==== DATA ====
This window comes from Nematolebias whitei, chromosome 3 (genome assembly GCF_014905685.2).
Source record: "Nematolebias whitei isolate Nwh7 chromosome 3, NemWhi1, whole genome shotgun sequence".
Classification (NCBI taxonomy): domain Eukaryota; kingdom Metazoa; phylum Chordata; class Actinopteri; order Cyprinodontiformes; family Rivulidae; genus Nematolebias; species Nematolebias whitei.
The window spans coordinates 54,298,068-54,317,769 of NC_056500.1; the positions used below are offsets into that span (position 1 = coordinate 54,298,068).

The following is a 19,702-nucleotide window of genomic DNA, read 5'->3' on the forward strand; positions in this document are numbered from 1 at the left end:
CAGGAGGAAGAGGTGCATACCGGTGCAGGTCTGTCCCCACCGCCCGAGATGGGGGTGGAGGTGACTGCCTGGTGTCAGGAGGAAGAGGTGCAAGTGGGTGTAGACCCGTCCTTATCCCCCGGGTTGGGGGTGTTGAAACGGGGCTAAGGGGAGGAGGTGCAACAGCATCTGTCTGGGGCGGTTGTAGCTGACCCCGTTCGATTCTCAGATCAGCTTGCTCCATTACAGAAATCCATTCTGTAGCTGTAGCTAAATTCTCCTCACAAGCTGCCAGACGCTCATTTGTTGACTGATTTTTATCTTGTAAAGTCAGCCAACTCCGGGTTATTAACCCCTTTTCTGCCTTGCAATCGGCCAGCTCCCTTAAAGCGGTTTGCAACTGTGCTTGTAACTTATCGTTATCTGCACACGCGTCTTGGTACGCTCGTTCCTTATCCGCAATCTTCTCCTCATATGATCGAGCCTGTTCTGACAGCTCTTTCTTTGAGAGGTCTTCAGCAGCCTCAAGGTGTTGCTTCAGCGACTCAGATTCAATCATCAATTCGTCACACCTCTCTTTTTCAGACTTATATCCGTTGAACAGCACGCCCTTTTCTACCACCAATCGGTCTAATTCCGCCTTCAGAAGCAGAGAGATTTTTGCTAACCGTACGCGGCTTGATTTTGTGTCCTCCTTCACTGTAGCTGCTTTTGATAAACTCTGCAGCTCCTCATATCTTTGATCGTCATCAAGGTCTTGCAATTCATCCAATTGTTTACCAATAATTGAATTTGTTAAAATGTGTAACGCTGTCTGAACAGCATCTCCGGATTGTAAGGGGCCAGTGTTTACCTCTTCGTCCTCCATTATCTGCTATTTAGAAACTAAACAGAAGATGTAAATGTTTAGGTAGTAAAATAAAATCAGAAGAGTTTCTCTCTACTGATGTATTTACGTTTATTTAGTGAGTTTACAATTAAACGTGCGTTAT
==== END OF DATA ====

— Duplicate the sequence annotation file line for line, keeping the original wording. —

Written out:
This window comes from Nematolebias whitei, chromosome 3 (genome assembly GCF_014905685.2).
Source record: "Nematolebias whitei isolate Nwh7 chromosome 3, NemWhi1, whole genome shotgun sequence".
Classification (NCBI taxonomy): domain Eukaryota; kingdom Metazoa; phylum Chordata; class Actinopteri; order Cyprinodontiformes; family Rivulidae; genus Nematolebias; species Nematolebias whitei.
The window spans coordinates 54,298,068-54,317,769 of NC_056500.1; the positions used below are offsets into that span (position 1 = coordinate 54,298,068).

The following is a 19,702-nucleotide window of genomic DNA, read 5'->3' on the forward strand; positions in this document are numbered from 1 at the left end:
CAGGAGGAAGAGGTGCATACCGGTGCAGGTCTGTCCCCACCGCCCGAGATGGGGGTGGAGGTGACTGCCTGGTGTCAGGAGGAAGAGGTGCAAGTGGGTGTAGACCCGTCCTTATCCCCCGGGTTGGGGGTGTTGAAACGGGGCTAAGGGGAGGAGGTGCAACAGCATCTGTCTGGGGCGGTTGTAGCTGACCCCGTTCGATTCTCAGATCAGCTTGCTCCATTACAGAAATCCATTCTGTAGCTGTAGCTAAATTCTCCTCACAAGCTGCCAGACGCTCATTTGTTGACTGATTTTTATCTTGTAAAGTCAGCCAACTCCGGGTTATTAACCCCTTTTCTGCCTTGCAATCGGCCAGCTCCCTTAAAGCGGTTTGCAACTGTGCTTGTAACTTATCGTTATCTGCACACGCGTCTTGGTACGCTCGTTCCTTATCCGCAATCTTCTCCTCATATGATCGAGCCTGTTCTGACAGCTCTTTCTTTGAGAGGTCTTCAGCAGCCTCAAGGTGTTGCTTCAGCGACTCAGATTCAATCATCAATTCGTCACACCTCTCTTTTTCAGACTTATATCCGTTGAACAGCACGCCCTTTTCTACCACCAATCGGTCTAATTCCGCCTTCAGAAGCAGAGAGATTTTTGCTAACCGTACGCGGCTTGATTTTGTGTCCTCCTTCACTGTAGCTGCTTTTGATAAACTCTGCAGCTCCTCATATCTTTGATCGTCATCAAGGTCTTGCAATTCATCCAATTGTTTACCAATAATTGAATTTGTTAAAATGTGTAACGCTGTCTGAACAGCATCTCCGGATTGTAAGGGGCCAGTGTTTACCTCTTCGTCCTCCATTATCTGCTATTTAGAAACTAAACAGAAGATGTAAATGTTTAGGTAGTAAAATAAAATCAGAAGAGTTTCTCTCTACTGATGTATTTACGTTTATTTAGTGAGTTTACAATTAAACGTGCGTTAT